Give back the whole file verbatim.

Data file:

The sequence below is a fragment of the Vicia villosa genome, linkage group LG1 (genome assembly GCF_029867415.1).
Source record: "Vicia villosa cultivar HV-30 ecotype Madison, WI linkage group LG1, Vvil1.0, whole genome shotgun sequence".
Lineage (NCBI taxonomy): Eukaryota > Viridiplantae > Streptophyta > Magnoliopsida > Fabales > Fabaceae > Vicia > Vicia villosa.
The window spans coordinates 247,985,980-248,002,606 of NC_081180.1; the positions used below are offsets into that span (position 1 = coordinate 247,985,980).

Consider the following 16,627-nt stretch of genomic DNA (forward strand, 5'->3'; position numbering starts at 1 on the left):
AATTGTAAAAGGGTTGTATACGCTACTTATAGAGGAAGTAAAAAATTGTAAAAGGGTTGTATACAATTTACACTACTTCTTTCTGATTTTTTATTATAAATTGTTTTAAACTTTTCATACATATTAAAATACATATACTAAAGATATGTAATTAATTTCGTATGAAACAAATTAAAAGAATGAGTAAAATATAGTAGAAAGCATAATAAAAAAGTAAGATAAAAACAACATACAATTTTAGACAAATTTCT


The sequence below is a fragment of the Vicia villosa genome, linkage group LG1 (genome assembly GCF_029867415.1).
Source record: "Vicia villosa cultivar HV-30 ecotype Madison, WI linkage group LG1, Vvil1.0, whole genome shotgun sequence".
Lineage (NCBI taxonomy): Eukaryota > Viridiplantae > Streptophyta > Magnoliopsida > Fabales > Fabaceae > Vicia > Vicia villosa.
The window spans coordinates 247,985,980-248,002,606 of NC_081180.1; the positions used below are offsets into that span (position 1 = coordinate 247,985,980).

Consider the following 16,627-nt stretch of genomic DNA (forward strand, 5'->3'; position numbering starts at 1 on the left):
AATTGTAAAAGGGTTGTATACGCTACTTATAGAGGAAGTAAAAAATTGTAAAAGGGTTGTATACAATTTACACTACTTCTTTCTGATTTTTTATTATAAATTGTTTTAAACTTTTCATACATATTAAAATACATATACTAAAGATATGTAATTAATTTCGTATGAAACAAATTAAAAGAATGAGTAAAATATAGTAGAAAGCATAATAAAAAAGTAAGATAAAAACAACATACAATTTTAGACAAATTTCT